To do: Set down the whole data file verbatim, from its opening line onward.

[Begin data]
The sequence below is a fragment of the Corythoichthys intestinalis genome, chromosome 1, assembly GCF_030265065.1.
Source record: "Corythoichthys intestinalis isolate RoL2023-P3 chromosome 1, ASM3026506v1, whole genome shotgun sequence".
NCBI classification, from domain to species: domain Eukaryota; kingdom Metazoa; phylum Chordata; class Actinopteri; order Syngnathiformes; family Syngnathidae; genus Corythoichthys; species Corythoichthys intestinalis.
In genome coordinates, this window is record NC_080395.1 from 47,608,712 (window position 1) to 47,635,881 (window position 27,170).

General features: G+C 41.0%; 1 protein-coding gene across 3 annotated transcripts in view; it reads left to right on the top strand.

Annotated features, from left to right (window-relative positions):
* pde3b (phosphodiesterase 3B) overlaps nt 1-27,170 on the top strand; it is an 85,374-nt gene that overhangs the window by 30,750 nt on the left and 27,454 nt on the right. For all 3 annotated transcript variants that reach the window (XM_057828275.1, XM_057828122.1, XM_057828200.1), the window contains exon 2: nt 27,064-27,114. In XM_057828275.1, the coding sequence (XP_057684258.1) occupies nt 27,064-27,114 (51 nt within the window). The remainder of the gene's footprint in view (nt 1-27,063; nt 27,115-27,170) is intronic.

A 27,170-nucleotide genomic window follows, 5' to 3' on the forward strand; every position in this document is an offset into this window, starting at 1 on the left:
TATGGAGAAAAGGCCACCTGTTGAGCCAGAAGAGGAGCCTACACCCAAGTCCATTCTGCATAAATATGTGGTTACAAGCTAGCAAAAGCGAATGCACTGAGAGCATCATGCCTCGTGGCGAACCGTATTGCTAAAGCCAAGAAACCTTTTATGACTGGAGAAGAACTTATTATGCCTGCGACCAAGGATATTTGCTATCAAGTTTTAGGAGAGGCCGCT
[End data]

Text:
The sequence below is a fragment of the Corythoichthys intestinalis genome, chromosome 1, assembly GCF_030265065.1.
Source record: "Corythoichthys intestinalis isolate RoL2023-P3 chromosome 1, ASM3026506v1, whole genome shotgun sequence".
NCBI classification, from domain to species: domain Eukaryota; kingdom Metazoa; phylum Chordata; class Actinopteri; order Syngnathiformes; family Syngnathidae; genus Corythoichthys; species Corythoichthys intestinalis.
In genome coordinates, this window is record NC_080395.1 from 47,608,712 (window position 1) to 47,635,881 (window position 27,170).

General features: G+C 41.0%; 1 protein-coding gene across 3 annotated transcripts in view; it reads left to right on the top strand.

Annotated features, from left to right (window-relative positions):
* pde3b (phosphodiesterase 3B) overlaps nt 1-27,170 on the top strand; it is an 85,374-nt gene that overhangs the window by 30,750 nt on the left and 27,454 nt on the right. For all 3 annotated transcript variants that reach the window (XM_057828275.1, XM_057828122.1, XM_057828200.1), the window contains exon 2: nt 27,064-27,114. In XM_057828275.1, the coding sequence (XP_057684258.1) occupies nt 27,064-27,114 (51 nt within the window). The remainder of the gene's footprint in view (nt 1-27,063; nt 27,115-27,170) is intronic.

A 27,170-nucleotide genomic window follows, 5' to 3' on the forward strand; every position in this document is an offset into this window, starting at 1 on the left:
TATGGAGAAAAGGCCACCTGTTGAGCCAGAAGAGGAGCCTACACCCAAGTCCATTCTGCATAAATATGTGGTTACAAGCTAGCAAAAGCGAATGCACTGAGAGCATCATGCCTCGTGGCGAACCGTATTGCTAAAGCCAAGAAACCTTTTATGACTGGAGAAGAACTTATTATGCCTGCGACCAAGGATATTTGCTATCAAGTTTTAGGAGAGGCCGCT